What misconceptions do GCSE students have when it comes to more challenging questions about the mean of a set of numbers?

Each week we set all our Year 11 Higher GCSE students a GCSE Essential Skills Quiz from my Diagnostic Questions website. These quizzes are completely free and are designed to test the content that appears on the majority of GCSE higher maths papers. These are the kind of questions that students should get right, but which time and time again cost our Year 11s the valuable marks that prevent them getting the grade they want.

We set our quizzes on a Monday, the students complete them for Friday, and then I sit down with a Mellow Birds coffee and a yoghurt (it is the weekend, after all) to analyse the results. I try to find one key insight, and then share it with staff in our weekly Departmental Meeting in a 5 minute slot called “Insight of the Week”.

Quiz 5 is below, followed by the key insight from this week.

How our students performed compared to the rest of the world:

The two questions our students performed worst on involved a misreading of an enlargement scale factor question (Q9) and a common issue with straight line graphs (Q6). However, this week’s insight comes from the third worst answered question – a lovely one involving the mean of a set of data:

Over half of our Year 11 students got this question wrong, with option C tempting 30% of them.

Now, the reason I have selected this question above the other two is that if you ask most of our Year 11s how to calculate the mean from a set of data, they will proudly tell you – “add up the numbers and divide by how many numbers you have got”. And of course, they would be perfectly correct. But as this question clearly shows, all it takes is for the topic to be presented in a slightly unusual way, and that well rehearsed routine falls flat on its face. Furthermore, I have noticed an increasing number of these types of average questions sneaking their way into the more recent GCSE exams, so it is crucial that we identify the problem and rectify it as soon as possible.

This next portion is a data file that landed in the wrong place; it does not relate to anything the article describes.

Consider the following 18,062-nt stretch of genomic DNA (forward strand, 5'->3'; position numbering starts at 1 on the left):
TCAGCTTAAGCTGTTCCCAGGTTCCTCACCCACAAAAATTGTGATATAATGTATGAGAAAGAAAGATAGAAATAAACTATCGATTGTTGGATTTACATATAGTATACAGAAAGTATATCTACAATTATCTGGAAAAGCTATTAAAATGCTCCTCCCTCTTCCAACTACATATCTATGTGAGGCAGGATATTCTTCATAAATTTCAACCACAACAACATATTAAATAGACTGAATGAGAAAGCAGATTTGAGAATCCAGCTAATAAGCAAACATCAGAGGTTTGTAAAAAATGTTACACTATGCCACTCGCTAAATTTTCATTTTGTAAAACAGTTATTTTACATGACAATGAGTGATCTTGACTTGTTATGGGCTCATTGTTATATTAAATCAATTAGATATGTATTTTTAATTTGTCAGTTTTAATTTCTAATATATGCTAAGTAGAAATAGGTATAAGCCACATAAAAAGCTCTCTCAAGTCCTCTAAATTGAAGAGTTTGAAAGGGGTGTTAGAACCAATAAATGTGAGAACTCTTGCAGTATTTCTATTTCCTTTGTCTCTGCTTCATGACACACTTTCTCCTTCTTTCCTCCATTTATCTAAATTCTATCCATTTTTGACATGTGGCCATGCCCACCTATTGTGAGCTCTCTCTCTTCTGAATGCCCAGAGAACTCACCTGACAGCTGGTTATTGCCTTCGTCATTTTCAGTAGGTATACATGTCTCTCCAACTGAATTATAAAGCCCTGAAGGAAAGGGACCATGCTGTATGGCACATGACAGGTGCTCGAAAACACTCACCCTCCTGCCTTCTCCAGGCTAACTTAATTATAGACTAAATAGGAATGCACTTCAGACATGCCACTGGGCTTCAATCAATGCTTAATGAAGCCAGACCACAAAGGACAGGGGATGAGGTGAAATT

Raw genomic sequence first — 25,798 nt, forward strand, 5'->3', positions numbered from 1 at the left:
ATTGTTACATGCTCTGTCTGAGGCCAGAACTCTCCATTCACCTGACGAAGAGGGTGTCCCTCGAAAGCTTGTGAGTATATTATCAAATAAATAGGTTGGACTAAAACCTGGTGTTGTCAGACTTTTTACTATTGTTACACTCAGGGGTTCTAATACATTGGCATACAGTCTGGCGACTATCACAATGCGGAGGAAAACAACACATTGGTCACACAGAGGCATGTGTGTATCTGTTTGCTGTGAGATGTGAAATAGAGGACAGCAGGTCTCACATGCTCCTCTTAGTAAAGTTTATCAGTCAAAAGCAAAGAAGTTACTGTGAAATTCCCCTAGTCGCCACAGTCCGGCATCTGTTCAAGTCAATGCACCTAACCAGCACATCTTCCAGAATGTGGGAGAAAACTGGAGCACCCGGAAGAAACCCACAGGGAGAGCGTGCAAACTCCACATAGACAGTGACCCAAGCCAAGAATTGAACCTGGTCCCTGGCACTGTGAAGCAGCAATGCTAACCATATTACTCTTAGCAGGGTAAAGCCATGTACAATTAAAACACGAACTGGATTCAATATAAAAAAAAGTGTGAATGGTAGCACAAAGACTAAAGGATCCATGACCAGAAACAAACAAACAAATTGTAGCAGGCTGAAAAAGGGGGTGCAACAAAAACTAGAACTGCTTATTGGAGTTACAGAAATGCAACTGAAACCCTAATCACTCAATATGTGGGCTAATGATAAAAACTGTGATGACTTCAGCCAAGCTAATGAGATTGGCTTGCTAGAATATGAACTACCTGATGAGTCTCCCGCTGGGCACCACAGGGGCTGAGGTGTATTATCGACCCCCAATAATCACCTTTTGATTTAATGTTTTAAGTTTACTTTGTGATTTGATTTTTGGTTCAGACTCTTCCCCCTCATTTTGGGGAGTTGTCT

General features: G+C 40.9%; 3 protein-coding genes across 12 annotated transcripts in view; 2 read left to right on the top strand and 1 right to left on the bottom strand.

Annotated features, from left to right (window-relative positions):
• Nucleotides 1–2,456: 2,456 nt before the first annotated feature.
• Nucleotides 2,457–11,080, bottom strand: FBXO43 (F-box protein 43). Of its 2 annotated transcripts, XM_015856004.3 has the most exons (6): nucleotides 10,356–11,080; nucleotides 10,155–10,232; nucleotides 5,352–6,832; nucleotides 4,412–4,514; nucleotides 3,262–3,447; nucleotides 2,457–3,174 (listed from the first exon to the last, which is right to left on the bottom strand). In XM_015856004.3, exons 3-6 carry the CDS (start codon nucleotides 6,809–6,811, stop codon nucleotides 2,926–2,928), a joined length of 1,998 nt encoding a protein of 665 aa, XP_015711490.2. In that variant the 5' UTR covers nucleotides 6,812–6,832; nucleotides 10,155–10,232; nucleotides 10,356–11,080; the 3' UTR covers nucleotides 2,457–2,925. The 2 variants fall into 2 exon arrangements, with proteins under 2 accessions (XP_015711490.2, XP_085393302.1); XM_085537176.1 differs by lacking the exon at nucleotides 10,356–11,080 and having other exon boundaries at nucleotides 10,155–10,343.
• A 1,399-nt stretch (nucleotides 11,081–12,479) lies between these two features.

Incorrect Answer B (15% of our students chose this)

This was the second most popular incorrect choice amongst our lot. Explanations given for this choice tended to ignore the key piece of information surrounding the mean of the first four numbers. Knowledge of how to calculate the mean was clearly evident, but an implicit assumption that all numbers are the same vale was being made.

“because 10 multiplied by 5 is 50 which you would then divide by 5 which would get you 10 which is the mean”

“Because 10 add 10 add 10 add 10 add 10 which equals 50 then divide by 5 which is 10!!!”

“lets assume that the 5th number is x , then (x+8)/2=10 solve the equation the 5th number is 10″


Incorrect Answer C (30% of our students chose this)

This option tempted almost a third of our Year 11s. Here, students are seeing that the mean has increased from 8 to 10, and thus making the jump that the two added on must in fact be the missing fifth number.

“2+2+2+2+2 = 10 10 divide 5 = 2″